Now, what better way to get a head start on operating the Vaquero than by talking with the Tesoro people in Prescott, AZ. Dave and I walked in the office and while introducing ourselves to the secretary, a young gentleman with a goatee and a big smile walked up and asked if he could be of any help. Obviously not having done my homework, I asked him if he was a customer service rep or office staff. He stuck out his hand and said, "Actually, I am the owner, James Gifford." So that is how I met Mr. Gifford. As I had hoped, James volunteered to demonstrate how to set the Vaquero for nugget hunting.
Setting the machine on one of the front desks, James produced a large nail and gold nugget and a piece of mineral (simulating mineralized soil) used to ground balance the machine. Now, you won't find this procedure in the manual, but it is a surefire way to transform this user-friendly little detector into an amazingly effective nugget machine. An added bonus is not having to worry about digging a lot of small iron objects. The key to this tuning method is in the discrimination control.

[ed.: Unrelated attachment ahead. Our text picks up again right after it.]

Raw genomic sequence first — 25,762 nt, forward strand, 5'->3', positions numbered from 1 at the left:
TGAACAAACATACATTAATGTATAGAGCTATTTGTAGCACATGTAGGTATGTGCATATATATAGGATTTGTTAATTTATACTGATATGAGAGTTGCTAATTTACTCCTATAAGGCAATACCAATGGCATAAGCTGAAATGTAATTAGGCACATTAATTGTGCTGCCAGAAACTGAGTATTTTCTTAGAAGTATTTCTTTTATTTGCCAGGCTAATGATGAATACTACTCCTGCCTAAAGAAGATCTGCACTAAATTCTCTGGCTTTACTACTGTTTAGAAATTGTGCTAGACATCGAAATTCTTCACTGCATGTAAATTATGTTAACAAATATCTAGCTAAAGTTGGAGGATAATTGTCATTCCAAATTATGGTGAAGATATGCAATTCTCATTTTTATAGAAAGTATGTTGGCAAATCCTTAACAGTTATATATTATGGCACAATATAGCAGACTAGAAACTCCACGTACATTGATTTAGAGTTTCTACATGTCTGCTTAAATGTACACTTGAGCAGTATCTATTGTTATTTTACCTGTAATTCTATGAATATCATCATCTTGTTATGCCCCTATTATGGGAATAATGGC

After turning the machine on and setting the sensitivity at 10, James turned the discrimination knob counterclockwise past the all metal mode until the knob clicked. The machine was now in the threshold-based all metal mode. He then adjusted the threshold tone to a comfortable level. At this point, James ground balanced the machine using the piece of mineral. The Vaquero was humming a nice smooth tone in the all metal mode. This was when I became really impressed. James smoothly passed the nail over the coil and Wham! The machine sounded off. Next, he passed the gold nugget over the coil. Wham! A nice smooth solid tone. Now, he rotated the discrimination knob clockwise until it clicked out of the all metal mode into the discrimination mode and passed the nail over the coil—nothing. He passed the nugget over the coil, and there was that nice solid smooth tone again. The iron was discriminated out, and the detector still got a good solid hit on the gold nuggets. I couldn't wait to test this machine in the gold fields.